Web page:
Saturday, December 17, 2011

Pan Fried Coconut Catfish

I'm taking a break from composing and kettlebell training to deliver a very special recipe; one that is near and dear to my Southern heart.


Despite the word COCONUT in the title of the recipe, this preparation is not particularly sweet - at least not like coconut shrimp. In fact, the sweetness is subtle and juxtaposed with the spicier paprika and black pepper. I intend to do some product placement in this post, so be forewarned.

Coconut oil - unrefined or refined will do. Refined is less sweet than unrefined.
Three large catfish fillets, about 1.25-1.50lbs
.5 cup of coconut flour - even the notoriously mediocre Bob's Red Mill CF works well in this case.
One lightly whipped egg white
Himalayan sea salt, about .25 teaspoon
Black pepper, a lot
Paprika, approximately .5 teaspoon - more if you're adventurous

This is where the "product placement" part comes in. The Tellicherry black pepper on the left and the pretty wood salt mill are from my new friends at the Oaktown Spice Shop on Grand Ave.

Heat coconut oil over medium heat in sauce pan or cast iron skillet.

Lightly whip the egg white with a fork so that it's foamy. Pour onto a flat plate. (There was supposed to be a picture of this, but it didn't take.)

Combine coconut flour, salt, pepper, and paprika. Pour onto a flat plate.

Not enough pepper. Add more.

Place fish fillet in egg wash. Flip to cover other side.

Place the egg-y fish in the coconut flour mixture. Make sure fish is COMPLETELY covered in the delicious flour mixture.

Let the browning beginning. Depending on the size of the fillet, you'll need to cook 5-8 minutes on each side. I had larger fillets, so I needed closer to 8 minutes.

Repeat the process of dredging and browning.

 More pepper.

CONGRATULATIONS! You have just made the world's finest coconut flour fried catfish! I highly recommend serving alongside sweet potato home fries, recipe courtesy of Adrienne Harvey of

Don't forget about a wedge of lemon and tar tar sauce! This isn't the midwest!

I was just joking about the midwest. I'm pretty sure no one eats fish in the midwest. Haha!

Tuesday, October 25, 2011

Acorn Squash Lasagna: Everything is better inside of something else

Someone had told me about a restaurant of Diners, Drive-Ins, and Dives that stuffs lasagna into an acorn squash. I hadn't seen the episode for myself and I couldn't find any other information on it, but I thought the idea was amazing. Today, I improvised an acorn squash lasagna and it was wonderfully successful. Basically, it's an acorn squash divided in half, stuffed with thin slices of zucchini and eggplant, layered with tomato sauce and ground beef, and topped with goat cheese. It looks beautiful and tastes amazing. It would make a terrific side dish to roasted chicken or turkey breast or pretty much anything. It's also stupidly simple to make.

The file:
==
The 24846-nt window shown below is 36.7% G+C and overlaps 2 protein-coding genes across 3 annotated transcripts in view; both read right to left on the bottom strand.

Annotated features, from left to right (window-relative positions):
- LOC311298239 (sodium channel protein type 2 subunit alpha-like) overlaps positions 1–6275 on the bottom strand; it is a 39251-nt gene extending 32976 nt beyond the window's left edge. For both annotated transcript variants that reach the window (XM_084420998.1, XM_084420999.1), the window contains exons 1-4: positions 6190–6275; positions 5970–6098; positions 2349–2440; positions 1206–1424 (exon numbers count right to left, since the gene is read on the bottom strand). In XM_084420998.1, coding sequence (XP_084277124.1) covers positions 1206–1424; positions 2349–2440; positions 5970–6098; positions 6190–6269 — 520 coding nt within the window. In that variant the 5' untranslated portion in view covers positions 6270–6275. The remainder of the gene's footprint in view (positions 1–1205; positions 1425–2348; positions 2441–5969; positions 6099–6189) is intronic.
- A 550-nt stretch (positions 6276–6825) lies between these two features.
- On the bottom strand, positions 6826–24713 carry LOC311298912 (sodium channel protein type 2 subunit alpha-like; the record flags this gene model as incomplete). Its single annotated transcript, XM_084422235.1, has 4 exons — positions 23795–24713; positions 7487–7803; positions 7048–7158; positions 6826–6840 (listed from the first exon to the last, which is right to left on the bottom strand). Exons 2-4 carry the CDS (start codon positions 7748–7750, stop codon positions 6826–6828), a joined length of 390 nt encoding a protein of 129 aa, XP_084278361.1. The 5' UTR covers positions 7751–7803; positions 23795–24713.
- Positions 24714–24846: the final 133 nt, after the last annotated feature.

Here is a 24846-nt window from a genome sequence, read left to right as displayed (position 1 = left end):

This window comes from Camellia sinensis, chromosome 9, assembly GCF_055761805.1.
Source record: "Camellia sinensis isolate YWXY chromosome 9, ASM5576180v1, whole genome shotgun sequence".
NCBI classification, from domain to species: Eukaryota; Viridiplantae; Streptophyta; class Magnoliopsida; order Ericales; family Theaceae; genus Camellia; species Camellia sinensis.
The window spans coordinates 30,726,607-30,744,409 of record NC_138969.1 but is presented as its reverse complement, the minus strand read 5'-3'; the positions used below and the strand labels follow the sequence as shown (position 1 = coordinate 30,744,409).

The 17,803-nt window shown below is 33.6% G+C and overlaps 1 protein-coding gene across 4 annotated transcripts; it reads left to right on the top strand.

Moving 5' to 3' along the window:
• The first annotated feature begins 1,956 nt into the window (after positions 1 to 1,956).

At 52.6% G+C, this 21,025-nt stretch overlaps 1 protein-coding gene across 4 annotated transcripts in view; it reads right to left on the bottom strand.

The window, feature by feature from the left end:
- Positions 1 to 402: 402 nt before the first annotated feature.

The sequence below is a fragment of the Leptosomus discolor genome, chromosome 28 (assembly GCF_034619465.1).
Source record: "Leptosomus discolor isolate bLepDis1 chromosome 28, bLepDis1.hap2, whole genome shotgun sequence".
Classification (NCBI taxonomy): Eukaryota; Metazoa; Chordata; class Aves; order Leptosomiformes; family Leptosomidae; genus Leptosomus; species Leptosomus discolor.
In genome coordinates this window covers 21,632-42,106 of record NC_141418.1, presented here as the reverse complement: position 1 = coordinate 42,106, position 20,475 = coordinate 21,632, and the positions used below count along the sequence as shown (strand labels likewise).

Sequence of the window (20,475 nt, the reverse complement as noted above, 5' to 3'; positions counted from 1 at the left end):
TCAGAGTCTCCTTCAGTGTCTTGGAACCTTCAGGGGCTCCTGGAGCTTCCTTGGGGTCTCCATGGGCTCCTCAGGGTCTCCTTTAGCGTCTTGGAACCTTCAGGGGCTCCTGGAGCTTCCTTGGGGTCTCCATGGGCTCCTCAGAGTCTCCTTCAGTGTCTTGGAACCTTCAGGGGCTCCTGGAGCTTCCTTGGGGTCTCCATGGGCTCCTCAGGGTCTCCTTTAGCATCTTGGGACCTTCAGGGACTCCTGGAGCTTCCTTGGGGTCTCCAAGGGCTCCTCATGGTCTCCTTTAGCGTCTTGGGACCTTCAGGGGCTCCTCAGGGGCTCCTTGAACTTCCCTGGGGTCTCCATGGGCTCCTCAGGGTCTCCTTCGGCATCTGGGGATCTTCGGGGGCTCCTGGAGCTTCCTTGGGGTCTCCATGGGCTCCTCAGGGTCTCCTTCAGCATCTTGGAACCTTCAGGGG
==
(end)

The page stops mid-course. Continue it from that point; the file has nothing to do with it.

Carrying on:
1 medium acorn squash
Jar of tomato sauce
1/4 - 1/2 pound of ground beef
1/2 small eggplant
1/2 small zucchini
Goat cheese

Serving size: 2 - one squash half per person

Cut the acorn squash in half. Discard seeds. On the side that has the "pointy" end, cut off the end so that the squash can stand up.

Put the squash in a roasting pan, flesh side down, with a centimeter of water. Roast the squash for 20-25 minutes in the oven at 350 degrees (F).

While the squash is roasting, saute your ground beef until brown and thinly slice the veggies. The veggies will act as your lasagna sheets.

At this point, the squash may still be a little firm. That is okay. The squash will be in the oven again later, so it will soften more.

You may feel like you want to stuff the squash more than it will let you. Feel free to remove some of the flesh from the cavity.

Drop a dollop of tomato sauce at the bottom of the squash cavity. Layer with veggie slices and ground beef. I recommend having a close-able jar of tomato sauce, because you won't use very much sauce - about 1/4 cup per acorn squash half. Return squash to the oven on a dry roasting pan (just dump the water from earlier). Bake the squash for 15-20 minutes at 350 degrees (F).

Now for the most important part. Remove the squashes from the oven and top with goat cheese. All the goat cheese you want. Because it's GOAT CHEESE!

You now have a very successful dish before you. Enjoy it.

Blog Revitalization

Revitalization commence in 3...2...1....BLAST OFF!

It's been a long while since I updated. That's because many things have happened. My husband and I successfully relocated from Central Florida to Oakland, California for graduate school. The cross-country trip took five days, including a day long pit-stop in Memphis, TN.

I love the Bay Area. I was meant to live here. There are tons of farmer's markets, locally grown food is sold at grocery stores, and awesome musicians are everywhere all the time. Within the first week of school, I saw Terry Riley at the Berkeley Art Gallery. I sat within 30 feet of the man who wrote In C.

Because of everything that's happened, my blog has been neglected. That is going to change now.